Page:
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Florida Atlantic University's first student-run news source.


Navigating the realm of Latin American studies: A Q&A with Karina Vado

From Miami to Gainesville, FAU professor’s journey through education sheds light on the critical need for diversity and the impact of Latinx studies.
Courtesy of Karina Vado
Karina Vado

To Karina Vado, professor at FAU and University of Florida alumna, the importance of education has always been prominent within her life. Raised by Nicaraguan immigrants, Vado grew up with a love for literature and culture, however, never saw a career in English as one that was possible or one that could even lead to success. As a current professor, her track to success in such a minoritized career has demonstrated the lack of representation for a wider variety of careers. 

From growing up in Miami, a city that is made up of over 70% latinos, to moving to Gainesville, a city that has a population of only about 12% latinos, Vado has seen the trivializing effects of lack of representation and further reveals how it affected her experience as a student at the University of Florida. For Vado, her place in society as a Latina woman has always been one of importance to her; further expressed in her current research at FAU: a book project by the name of “Latinx DNA: Race, Latinidad, and the Gene(ome).” 

Vado’s research within the realm of Latin American/Latinx studies aims to further the educative discussion on the effects of racism and the deep intersectionality present within distinct cultural backgrounds, amplifying the voices of people of color to demonstrate their significance to academia. Vado believes in the importance of diversity in academia, especially due to her experiences as a minoritized student in a large public university.

This conversation has been lightly edited for clarity and quality.

What is your cultural background and how was your experience growing up?

My parents are Nicaraguan and they migrated in the mid-’80s, I was born in the ’90s. They had always supported my reading; that was the one thing, that even if we were pressed for money, my mom never limited me on books or my reading habits. So when I did end up majoring in English, it was not that big of a deal to my parents because they understood how important of a skill English was as a major. 

It became a bigger deal when I decided to do the Master’s Program in Women, Gender, and Sexuality studies, which confused my mom due to her lack of understanding of the field and what I could do with that degree. After the doctorate, she finally came around and when I shared that I wanted to be a professor, what that looked like, and what time would entail for my career, she finally understood more. I am very grateful to have been able to figure out what I didn’t like as that is so important for me to stay on this route.

How did being a Latina affect your outlook on education and your experience in education?

Growing up in Miami, I went to schools where all of my education was led by Latinx teachers and my peers were also mostly Latinx, so I never felt in any way that I was not capable of doing things and I felt that it was important for me to surround myself with those who looked like me in that regard. But when I moved to the University of Florida, it was a culture shock because Gainesville is predominantly white and UF was a predominantly white institution, which was the first time I realized how few Latin American students were there; I was one of two students that looked like me in a classroom.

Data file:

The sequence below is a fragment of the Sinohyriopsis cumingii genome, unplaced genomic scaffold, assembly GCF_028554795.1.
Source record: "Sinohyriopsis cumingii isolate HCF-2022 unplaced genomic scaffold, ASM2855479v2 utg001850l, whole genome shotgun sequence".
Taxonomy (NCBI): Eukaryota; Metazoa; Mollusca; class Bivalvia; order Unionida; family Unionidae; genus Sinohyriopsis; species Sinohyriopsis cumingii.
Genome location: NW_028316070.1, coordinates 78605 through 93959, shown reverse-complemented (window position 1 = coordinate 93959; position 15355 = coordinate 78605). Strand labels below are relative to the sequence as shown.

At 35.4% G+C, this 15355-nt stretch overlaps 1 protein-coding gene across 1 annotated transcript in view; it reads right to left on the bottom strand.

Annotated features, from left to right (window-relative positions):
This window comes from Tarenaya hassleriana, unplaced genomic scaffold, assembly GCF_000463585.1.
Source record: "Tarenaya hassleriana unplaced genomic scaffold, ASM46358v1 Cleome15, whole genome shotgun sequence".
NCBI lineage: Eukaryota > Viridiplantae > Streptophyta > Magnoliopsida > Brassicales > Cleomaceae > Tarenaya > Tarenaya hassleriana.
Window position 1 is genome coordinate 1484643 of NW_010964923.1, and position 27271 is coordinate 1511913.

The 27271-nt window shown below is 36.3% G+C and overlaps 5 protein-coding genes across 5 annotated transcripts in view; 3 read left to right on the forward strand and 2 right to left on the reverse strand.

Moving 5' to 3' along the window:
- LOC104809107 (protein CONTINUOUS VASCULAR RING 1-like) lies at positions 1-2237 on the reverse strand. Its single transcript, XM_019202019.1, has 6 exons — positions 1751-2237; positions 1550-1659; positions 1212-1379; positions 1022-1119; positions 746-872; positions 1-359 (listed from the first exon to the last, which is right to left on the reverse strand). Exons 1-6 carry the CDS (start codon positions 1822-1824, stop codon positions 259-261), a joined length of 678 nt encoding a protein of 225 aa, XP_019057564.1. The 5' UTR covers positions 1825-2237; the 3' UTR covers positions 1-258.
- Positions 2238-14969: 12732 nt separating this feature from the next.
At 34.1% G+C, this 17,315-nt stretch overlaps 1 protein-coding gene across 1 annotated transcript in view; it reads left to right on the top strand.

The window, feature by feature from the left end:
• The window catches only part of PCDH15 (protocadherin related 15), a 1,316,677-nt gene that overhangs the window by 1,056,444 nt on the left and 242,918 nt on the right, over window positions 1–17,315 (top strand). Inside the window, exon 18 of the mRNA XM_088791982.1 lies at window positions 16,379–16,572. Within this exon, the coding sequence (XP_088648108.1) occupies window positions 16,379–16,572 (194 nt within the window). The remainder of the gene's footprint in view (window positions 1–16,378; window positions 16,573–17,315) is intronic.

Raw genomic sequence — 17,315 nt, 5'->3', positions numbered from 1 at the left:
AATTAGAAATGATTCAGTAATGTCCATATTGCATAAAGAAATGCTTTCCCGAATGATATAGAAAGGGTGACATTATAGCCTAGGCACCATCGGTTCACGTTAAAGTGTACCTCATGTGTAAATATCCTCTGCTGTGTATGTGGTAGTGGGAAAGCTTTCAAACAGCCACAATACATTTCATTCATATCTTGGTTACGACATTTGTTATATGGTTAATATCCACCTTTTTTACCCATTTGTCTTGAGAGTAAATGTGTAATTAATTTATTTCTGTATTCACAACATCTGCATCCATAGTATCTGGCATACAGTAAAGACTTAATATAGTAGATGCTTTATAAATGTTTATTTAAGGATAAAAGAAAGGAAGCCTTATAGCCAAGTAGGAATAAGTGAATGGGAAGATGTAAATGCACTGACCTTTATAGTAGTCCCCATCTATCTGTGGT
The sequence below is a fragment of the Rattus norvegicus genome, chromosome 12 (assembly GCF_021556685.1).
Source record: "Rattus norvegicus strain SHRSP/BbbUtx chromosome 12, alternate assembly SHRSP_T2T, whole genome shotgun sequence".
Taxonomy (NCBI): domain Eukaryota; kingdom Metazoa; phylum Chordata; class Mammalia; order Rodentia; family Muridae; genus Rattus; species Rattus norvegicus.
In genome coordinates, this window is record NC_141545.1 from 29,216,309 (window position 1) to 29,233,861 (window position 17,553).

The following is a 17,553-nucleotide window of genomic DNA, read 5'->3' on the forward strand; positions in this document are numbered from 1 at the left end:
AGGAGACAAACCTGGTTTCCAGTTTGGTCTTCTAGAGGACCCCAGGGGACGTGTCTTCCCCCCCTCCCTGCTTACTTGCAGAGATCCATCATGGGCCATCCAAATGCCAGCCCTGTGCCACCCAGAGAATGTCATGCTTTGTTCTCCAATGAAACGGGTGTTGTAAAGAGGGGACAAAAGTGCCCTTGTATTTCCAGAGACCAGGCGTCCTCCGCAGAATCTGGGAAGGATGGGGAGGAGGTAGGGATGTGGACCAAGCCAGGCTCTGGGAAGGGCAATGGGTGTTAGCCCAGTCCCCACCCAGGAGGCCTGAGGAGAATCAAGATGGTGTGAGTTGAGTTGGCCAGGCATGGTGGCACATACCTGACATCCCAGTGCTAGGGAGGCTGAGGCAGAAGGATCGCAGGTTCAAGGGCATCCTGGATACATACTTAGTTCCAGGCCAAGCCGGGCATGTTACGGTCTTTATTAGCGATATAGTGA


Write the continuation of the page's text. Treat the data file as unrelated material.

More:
This was also the first time that I had experienced a racist microaggression as I began to get told that I was “lucky” and that being Latina made my life easier to get to UF. It became really important to me to try to not only think about how we are recruiting students of color into these institutions, but also make sure that we are keeping these students in these institutions and changing the systems themselves to become safer and more inclusive spaces for students minoritized in any way. 

So when I teach and when I work with students, I want them to be seen and that is my biggest goal; that when I am in the classroom, whether during office hours or during class time, I want them to be seen and I want them to feel a sense of belonging in these spaces because they have earned to be there, and that is where my identity definitely colors how I approach my mentoring and my teaching and even my research.

What inspired you to get into the field of Academia?

Becoming a professor was never something I had thought about and I never thought that I could be one, so I originally intended to be a lawyer. So, I went to the University of Florida, I got into the masters of women’s, gender, and sexuality studies there and intended to do a master’s and bachelor’s in that with a J.D. and then I started interning at law firms, but I didn’t really like it and I figured I really enjoyed working with students throughout my master’s program. And then professors who saw that I had potential encouraged me to apply to a Ph.D. program in English, and then I kind of just went from there. 

What inspired you to go after your PhD?